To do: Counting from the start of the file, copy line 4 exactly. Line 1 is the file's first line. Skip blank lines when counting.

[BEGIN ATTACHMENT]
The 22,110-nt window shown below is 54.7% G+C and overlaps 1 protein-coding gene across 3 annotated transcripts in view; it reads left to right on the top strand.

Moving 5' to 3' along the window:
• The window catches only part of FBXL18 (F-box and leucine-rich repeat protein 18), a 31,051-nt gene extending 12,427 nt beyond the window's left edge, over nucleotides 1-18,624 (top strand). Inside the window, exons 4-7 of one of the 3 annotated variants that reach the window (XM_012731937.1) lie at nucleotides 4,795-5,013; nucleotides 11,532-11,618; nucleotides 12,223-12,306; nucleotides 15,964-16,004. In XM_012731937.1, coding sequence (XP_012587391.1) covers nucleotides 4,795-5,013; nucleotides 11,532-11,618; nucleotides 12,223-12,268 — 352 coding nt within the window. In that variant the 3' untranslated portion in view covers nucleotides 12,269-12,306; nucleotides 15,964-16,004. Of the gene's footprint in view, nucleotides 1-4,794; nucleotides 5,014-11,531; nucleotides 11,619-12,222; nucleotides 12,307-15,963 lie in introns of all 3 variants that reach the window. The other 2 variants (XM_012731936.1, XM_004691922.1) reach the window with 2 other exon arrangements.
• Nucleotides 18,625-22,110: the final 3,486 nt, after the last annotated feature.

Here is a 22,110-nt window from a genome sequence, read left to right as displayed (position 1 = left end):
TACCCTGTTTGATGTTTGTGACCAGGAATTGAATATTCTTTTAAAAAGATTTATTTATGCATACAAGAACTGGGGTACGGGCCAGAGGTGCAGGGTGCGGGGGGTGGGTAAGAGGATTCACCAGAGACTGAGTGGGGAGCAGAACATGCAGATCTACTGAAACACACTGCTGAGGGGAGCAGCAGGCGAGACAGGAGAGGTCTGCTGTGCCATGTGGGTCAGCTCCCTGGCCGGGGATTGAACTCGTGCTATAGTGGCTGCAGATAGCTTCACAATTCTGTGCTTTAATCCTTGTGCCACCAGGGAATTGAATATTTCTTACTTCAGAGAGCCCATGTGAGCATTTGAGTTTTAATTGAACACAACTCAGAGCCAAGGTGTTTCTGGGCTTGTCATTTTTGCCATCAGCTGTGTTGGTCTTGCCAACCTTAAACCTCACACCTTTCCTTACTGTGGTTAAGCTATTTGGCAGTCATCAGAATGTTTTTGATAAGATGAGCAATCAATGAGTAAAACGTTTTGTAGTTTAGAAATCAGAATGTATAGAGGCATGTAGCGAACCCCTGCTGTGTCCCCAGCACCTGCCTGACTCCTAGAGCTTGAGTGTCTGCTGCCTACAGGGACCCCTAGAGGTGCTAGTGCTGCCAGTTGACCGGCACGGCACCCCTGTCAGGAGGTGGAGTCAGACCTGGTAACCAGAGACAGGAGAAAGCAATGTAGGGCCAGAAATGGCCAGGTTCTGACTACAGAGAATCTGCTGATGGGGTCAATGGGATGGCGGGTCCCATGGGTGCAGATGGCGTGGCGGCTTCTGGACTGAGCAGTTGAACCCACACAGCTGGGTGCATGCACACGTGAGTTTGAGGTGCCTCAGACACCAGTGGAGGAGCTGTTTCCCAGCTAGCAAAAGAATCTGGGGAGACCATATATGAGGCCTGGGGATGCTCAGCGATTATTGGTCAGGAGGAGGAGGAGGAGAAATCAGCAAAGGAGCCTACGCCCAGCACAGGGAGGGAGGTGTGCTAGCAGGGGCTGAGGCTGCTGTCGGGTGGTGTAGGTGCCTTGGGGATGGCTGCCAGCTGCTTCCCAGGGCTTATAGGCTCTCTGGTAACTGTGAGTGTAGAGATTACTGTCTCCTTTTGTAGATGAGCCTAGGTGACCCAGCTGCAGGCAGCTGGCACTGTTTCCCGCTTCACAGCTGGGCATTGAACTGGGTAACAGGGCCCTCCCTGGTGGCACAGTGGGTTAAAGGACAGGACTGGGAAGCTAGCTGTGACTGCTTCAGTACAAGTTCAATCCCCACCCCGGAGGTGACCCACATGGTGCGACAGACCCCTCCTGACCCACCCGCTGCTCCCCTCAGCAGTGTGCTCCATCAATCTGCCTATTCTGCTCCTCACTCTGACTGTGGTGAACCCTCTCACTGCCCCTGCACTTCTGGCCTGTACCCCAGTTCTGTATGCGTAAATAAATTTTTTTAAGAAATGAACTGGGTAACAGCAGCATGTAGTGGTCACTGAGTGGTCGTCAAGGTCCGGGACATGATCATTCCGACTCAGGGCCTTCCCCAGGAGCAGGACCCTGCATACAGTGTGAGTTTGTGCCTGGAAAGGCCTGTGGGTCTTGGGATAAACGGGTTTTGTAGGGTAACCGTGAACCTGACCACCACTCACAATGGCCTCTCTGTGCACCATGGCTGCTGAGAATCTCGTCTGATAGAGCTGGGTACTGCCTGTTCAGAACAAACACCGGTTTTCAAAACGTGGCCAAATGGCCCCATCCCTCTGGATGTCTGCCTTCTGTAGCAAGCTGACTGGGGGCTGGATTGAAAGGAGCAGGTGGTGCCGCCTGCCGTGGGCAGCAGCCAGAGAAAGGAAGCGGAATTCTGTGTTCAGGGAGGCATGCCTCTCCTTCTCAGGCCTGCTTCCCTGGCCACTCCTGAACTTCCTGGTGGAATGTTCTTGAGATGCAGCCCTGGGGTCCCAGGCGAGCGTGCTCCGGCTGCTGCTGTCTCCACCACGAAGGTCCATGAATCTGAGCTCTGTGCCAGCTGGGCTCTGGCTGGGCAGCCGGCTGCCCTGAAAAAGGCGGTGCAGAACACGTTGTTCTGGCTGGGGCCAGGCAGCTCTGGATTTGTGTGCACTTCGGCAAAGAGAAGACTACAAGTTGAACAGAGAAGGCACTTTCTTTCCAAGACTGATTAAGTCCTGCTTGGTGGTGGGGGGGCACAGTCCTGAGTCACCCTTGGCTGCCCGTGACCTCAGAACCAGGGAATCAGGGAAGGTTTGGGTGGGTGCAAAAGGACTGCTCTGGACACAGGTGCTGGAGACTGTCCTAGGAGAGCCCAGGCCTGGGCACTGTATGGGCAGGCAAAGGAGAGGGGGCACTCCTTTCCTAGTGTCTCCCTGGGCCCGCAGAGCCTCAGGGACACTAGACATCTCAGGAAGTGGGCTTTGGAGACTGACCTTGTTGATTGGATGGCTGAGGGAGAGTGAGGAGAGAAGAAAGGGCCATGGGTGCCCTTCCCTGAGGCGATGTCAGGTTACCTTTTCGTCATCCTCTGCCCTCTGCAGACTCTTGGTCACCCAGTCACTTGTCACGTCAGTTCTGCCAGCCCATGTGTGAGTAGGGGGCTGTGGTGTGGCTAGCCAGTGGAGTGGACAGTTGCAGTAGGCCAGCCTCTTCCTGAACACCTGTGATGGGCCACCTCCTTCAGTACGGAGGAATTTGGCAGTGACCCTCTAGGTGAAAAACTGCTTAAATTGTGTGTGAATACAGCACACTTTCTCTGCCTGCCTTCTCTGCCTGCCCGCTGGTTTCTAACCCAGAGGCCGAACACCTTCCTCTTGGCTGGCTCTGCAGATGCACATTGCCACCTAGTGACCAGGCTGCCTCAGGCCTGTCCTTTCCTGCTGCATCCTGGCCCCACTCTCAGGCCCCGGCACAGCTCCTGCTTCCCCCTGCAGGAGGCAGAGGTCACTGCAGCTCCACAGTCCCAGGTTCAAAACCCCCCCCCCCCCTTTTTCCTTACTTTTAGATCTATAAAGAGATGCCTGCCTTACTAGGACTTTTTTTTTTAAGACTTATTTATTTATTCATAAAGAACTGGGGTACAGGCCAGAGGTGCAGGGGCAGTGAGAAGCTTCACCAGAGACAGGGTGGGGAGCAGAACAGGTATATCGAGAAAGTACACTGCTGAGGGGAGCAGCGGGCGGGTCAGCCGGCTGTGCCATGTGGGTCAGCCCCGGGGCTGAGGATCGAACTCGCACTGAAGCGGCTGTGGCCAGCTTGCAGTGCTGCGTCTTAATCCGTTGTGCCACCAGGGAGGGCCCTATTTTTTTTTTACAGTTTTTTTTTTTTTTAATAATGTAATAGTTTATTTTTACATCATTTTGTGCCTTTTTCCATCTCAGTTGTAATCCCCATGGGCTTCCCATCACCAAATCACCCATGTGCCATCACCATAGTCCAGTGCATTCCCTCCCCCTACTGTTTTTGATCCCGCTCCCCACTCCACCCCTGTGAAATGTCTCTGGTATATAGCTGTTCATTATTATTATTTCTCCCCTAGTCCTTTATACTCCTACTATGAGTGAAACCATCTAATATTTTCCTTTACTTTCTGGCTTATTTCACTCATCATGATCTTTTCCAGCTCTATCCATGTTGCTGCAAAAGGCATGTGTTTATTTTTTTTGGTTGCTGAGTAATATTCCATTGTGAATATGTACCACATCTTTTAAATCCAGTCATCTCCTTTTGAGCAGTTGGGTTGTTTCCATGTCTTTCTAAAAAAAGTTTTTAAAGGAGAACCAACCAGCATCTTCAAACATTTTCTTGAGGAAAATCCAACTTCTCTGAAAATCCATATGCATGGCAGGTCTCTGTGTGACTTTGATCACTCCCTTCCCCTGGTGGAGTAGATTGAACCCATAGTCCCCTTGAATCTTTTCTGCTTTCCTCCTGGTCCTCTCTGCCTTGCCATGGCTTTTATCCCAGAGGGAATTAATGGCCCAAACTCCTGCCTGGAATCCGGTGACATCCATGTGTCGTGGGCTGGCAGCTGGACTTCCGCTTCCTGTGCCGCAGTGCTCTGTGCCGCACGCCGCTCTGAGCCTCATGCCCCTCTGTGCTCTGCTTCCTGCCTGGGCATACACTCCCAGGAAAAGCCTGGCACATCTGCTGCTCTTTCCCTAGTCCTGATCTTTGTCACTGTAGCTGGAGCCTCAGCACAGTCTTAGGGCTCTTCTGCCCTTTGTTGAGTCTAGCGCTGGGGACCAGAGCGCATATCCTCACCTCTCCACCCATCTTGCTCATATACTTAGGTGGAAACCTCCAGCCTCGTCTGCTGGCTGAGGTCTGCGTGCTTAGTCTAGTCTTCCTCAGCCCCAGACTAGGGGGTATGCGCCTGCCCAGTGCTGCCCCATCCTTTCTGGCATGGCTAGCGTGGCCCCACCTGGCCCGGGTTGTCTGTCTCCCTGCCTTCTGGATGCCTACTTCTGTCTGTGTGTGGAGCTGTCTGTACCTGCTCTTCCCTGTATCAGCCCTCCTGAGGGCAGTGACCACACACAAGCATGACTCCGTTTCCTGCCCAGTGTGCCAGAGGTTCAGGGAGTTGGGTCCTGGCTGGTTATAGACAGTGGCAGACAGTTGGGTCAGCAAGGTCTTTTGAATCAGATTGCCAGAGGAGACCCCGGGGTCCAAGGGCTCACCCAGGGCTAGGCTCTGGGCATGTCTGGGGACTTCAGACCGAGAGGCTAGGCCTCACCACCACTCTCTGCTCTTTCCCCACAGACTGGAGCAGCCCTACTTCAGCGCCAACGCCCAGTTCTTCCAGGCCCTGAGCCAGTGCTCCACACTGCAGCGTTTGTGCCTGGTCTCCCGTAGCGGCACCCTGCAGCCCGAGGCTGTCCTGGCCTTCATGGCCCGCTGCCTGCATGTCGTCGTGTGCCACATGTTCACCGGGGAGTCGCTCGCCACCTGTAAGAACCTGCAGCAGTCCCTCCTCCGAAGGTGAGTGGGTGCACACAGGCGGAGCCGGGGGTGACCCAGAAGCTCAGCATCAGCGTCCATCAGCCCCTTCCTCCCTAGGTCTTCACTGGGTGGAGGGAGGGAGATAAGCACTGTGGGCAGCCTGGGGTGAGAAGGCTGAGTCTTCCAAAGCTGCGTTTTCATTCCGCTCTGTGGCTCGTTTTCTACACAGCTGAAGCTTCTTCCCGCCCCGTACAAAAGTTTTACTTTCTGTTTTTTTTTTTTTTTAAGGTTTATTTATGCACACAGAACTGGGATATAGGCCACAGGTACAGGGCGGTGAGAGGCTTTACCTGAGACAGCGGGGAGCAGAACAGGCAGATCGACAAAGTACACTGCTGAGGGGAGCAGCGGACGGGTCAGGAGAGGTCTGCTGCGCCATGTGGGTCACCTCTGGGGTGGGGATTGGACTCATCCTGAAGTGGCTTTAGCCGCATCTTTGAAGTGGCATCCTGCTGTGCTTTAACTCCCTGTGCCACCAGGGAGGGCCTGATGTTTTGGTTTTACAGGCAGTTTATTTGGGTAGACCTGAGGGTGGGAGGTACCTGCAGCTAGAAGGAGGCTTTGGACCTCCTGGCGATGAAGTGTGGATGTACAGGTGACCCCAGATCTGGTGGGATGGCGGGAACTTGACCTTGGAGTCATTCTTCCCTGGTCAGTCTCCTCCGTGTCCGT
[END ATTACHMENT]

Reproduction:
• Nucleotides 18,625-22,110: the final 3,486 nt, after the last annotated feature.